Noto is a city and comune in the Province of Syracuse, Sicily (Italy). Its located 32 km southwest of the city of Syracuse at the foot of the Iblean Mountains and gives its name to the surrounding valley, Val di Noto. In 2002 Noto and its church were declared a UNESCO World Heritage Site.
Noto is famous for its fine buildings of the early 18th century, considered among the main masterpieces in the Sicilian baroque style. It is a place of many religious buildings, there are several palaces, and many others. The old has mixed with the new, and a view from the top of a building on the hill will show the older buildings mixed with new and rebuilt architecture.
Palaces and other Buildings:
- Ducezio Palace, the current Town Hall. Designed by Vincenzo Sinatra, it houses neo-classical style frescoes by Antonio Mazza.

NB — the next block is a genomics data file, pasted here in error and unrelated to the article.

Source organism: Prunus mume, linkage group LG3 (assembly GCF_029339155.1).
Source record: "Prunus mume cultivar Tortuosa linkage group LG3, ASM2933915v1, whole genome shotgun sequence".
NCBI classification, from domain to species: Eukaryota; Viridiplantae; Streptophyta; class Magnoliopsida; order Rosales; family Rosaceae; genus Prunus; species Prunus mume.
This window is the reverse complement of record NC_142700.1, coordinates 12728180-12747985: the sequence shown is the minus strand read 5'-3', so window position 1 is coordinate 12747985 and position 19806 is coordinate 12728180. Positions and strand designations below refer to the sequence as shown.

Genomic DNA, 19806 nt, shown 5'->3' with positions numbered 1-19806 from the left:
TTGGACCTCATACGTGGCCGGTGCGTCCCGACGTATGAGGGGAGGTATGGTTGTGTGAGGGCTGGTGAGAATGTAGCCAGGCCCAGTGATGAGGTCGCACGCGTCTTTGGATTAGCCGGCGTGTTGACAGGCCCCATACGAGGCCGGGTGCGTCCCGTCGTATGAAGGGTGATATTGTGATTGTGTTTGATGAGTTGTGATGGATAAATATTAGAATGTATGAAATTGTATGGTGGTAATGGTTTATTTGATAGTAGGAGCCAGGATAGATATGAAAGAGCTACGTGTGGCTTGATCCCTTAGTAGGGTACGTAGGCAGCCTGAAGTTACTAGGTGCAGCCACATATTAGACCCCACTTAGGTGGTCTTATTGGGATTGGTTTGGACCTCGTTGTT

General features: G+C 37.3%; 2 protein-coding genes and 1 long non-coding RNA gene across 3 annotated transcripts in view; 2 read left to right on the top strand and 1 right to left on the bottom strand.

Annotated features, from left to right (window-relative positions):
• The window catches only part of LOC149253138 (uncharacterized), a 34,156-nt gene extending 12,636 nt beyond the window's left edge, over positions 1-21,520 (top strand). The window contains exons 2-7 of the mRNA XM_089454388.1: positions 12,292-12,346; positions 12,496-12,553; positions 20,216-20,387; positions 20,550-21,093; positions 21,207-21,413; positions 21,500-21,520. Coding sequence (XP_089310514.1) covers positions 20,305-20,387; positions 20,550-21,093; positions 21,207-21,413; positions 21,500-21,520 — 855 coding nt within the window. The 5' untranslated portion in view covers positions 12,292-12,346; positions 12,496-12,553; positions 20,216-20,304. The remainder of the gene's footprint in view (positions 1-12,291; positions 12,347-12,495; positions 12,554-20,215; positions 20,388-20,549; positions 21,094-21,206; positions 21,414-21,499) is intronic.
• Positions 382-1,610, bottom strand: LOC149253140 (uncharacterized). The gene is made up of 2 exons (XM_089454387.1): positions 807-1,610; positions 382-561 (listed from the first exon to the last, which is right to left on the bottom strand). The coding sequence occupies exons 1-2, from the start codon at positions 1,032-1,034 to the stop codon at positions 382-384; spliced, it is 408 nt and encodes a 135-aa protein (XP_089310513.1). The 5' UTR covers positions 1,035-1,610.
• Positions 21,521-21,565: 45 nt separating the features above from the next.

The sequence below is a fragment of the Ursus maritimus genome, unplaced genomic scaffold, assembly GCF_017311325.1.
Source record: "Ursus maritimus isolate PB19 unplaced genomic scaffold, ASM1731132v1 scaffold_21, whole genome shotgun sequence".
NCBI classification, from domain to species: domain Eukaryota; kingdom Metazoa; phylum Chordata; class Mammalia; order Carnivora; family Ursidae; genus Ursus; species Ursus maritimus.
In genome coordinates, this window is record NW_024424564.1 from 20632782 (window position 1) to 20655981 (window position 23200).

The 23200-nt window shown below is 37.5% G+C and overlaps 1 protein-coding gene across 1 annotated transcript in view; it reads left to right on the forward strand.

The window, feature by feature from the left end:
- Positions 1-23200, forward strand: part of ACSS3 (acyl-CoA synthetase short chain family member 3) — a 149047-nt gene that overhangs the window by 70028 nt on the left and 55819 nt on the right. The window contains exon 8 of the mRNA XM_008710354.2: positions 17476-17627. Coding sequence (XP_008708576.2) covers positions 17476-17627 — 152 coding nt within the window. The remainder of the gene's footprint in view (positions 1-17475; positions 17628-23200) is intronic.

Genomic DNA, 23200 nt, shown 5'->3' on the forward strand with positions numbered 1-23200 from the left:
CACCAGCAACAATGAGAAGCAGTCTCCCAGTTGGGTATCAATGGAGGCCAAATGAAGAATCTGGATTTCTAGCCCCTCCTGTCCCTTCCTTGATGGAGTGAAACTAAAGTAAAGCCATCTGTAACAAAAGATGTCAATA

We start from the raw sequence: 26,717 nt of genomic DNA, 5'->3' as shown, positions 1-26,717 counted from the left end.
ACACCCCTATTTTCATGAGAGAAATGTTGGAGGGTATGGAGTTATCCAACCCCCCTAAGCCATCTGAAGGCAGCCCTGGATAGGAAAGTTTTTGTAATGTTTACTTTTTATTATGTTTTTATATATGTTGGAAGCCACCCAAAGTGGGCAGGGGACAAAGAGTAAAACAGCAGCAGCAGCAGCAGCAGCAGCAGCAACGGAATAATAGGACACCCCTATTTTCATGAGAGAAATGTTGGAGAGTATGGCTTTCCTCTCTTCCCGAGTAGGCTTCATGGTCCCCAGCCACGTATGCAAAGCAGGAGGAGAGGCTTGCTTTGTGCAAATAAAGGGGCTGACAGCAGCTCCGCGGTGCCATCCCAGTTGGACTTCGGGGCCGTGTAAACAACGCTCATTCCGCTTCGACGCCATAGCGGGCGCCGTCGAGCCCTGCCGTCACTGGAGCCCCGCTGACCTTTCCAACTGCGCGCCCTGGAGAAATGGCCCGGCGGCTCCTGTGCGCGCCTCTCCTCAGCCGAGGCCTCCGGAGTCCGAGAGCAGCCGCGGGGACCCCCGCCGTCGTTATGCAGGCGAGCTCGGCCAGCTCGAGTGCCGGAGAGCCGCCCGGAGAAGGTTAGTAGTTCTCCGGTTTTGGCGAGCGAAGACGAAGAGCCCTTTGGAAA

- Astuto Palace.
- Villadorata palace on Via Nicolaci which was built by P. Labisi in 1733.
The remains of Noto's early inhabitants are almost entirely hidden beneath the ruins of the mediaeval town, except for three chambers cut into the rock. One is noted by an inscription in the library at Noto to have belonged to the gymnasium, while the other two were heroa (shrines of heroes). But explorations have brought to light four cemeteries of the third Sicel period, and one of the Greek period, of the 3rd and 2nd centuries BC. There are also catacombs of the Christian period and some Byzantine tombs.
Four miles to the south of Noto, on the left bank of the Tellaro (Helorus) stands a stone column about 10 metres high, which is believed to be a memorial of the surrender of Nicias. In the 3rd century BC, a tomb was excavated in the rectangular area which surrounds it, destroying apparently a pre-existing tomb. The later burial belongs to the necropolis of the small town of Heloron, 750 m to the southeast, some remains of which have been discovered. It was a small advanced post of Syracuse, belonging probably to the 6th century BC.